I am very familiar with the sub-contract culture of large business and you are correct in your description of it. Much of that stems from managers that take no responsibility for anything as the easy route is to always sub-contract and then pass all the problems downstream to the sub-contractor, who, as you accurately point out, are forced into reducing wages to survive.

      Thus the sub-contractor is caught between a classic rock and a hard place; a deeply suppressed income, controlled by their much larger customer and the non availability of a reliable source of equity capital to fund their own industrial ambitions. My view is that the only way to break that cycle is to enable all such small companies to have access to funding for new developments and is the primary reason why I created a set of such rules for such onward investment. See The Road Ahead from a Grass Roots Perspective, Chapter 3, The Basic Rules for a Capital Spillway Trust. Particularly, 3.7 Capitalising Inventions.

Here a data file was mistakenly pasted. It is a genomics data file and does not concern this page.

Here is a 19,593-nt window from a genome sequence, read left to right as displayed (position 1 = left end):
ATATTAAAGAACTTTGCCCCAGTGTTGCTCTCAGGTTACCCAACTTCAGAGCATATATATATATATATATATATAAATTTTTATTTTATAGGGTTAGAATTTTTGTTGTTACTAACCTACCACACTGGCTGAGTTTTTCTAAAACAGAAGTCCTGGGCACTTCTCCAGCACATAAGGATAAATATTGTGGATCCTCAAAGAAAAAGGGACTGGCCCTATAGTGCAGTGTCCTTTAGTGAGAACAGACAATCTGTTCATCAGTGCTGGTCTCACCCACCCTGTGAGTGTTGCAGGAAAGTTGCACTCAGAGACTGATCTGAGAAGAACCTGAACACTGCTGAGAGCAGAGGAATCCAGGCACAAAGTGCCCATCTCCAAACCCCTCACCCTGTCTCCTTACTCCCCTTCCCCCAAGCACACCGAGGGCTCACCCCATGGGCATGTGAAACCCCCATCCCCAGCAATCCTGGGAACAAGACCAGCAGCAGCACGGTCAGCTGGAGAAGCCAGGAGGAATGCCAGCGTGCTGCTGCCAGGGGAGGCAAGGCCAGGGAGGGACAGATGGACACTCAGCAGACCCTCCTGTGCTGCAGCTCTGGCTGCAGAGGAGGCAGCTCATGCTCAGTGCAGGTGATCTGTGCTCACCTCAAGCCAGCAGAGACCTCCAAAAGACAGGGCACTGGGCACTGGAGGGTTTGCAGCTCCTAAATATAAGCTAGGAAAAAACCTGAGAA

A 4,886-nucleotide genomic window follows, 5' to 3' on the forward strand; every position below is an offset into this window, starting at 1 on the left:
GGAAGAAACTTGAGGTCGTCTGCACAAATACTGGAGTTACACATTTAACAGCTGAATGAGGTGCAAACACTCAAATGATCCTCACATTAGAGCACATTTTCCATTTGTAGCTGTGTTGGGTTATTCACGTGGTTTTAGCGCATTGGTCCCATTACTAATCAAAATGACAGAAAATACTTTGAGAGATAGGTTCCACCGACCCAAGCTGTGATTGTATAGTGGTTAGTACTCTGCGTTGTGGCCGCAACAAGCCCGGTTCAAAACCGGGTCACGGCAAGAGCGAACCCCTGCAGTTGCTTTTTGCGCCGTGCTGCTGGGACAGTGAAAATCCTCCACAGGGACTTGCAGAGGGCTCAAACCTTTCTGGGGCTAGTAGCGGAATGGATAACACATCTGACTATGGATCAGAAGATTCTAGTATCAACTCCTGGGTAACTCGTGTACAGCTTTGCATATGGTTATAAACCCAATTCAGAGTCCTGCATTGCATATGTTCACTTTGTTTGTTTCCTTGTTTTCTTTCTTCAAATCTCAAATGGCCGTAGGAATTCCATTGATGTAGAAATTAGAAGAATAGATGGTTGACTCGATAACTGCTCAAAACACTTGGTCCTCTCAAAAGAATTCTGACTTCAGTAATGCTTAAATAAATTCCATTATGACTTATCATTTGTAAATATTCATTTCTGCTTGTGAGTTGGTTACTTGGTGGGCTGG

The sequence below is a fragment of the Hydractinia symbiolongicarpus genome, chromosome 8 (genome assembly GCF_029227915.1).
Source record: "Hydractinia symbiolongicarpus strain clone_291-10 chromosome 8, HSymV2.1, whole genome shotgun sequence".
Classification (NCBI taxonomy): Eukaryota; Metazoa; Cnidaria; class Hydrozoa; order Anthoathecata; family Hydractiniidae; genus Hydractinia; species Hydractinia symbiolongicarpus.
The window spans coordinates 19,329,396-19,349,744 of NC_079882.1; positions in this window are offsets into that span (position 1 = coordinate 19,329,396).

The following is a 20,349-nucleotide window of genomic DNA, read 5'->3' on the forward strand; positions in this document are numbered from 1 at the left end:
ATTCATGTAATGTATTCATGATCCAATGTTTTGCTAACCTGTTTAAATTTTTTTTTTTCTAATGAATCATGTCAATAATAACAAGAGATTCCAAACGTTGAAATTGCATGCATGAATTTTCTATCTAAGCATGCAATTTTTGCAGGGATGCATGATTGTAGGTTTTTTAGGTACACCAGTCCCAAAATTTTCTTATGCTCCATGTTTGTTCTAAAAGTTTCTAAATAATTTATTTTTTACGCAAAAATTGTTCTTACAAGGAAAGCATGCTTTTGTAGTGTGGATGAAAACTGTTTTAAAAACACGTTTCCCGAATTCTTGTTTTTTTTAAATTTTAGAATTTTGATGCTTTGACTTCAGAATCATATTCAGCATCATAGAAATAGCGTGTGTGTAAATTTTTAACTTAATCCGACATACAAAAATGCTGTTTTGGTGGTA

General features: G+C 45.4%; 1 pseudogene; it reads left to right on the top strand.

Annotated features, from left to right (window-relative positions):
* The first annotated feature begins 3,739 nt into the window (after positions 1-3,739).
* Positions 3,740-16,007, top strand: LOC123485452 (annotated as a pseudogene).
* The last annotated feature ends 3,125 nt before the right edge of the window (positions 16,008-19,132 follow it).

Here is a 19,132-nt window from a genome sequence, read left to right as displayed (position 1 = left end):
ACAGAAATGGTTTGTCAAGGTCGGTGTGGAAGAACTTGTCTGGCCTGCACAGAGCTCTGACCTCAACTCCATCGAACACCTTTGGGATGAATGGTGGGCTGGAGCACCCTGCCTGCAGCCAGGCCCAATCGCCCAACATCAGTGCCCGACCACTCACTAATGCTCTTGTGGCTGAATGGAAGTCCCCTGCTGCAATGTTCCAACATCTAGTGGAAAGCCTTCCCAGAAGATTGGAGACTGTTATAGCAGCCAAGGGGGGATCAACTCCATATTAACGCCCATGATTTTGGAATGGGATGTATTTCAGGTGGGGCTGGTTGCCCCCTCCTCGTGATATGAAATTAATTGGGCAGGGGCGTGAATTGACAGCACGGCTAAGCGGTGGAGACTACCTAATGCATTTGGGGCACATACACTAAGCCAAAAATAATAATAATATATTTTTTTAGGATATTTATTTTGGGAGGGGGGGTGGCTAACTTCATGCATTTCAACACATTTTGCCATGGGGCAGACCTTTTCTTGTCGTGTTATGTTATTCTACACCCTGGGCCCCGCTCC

David Sheegog

      Chris, like every libertarian I’ve known, you imagine a fantasy world:
      “My thesis is firmly based upon the total freedom of EVERYONE to be enabled to succeed, each on their own terms.”
      This is close to the world we live in, because “each on their own terms” means precisely that sociopaths will rule the world – pretty much what we have now. This libertarian fantasy of “total freedom” is why I refer to libertarians as closet fascists. The idea empowers sociopaths, mimics the ‘free market’ mongers, and promotes fascism. You’re a fascist, Chris, in your heart. Selling freedom is an essential part of the neoliberal project, as Yanis pointed out, and its success in bringing us neoliberal/fascism-lite is because of AynRandian philosophers like you.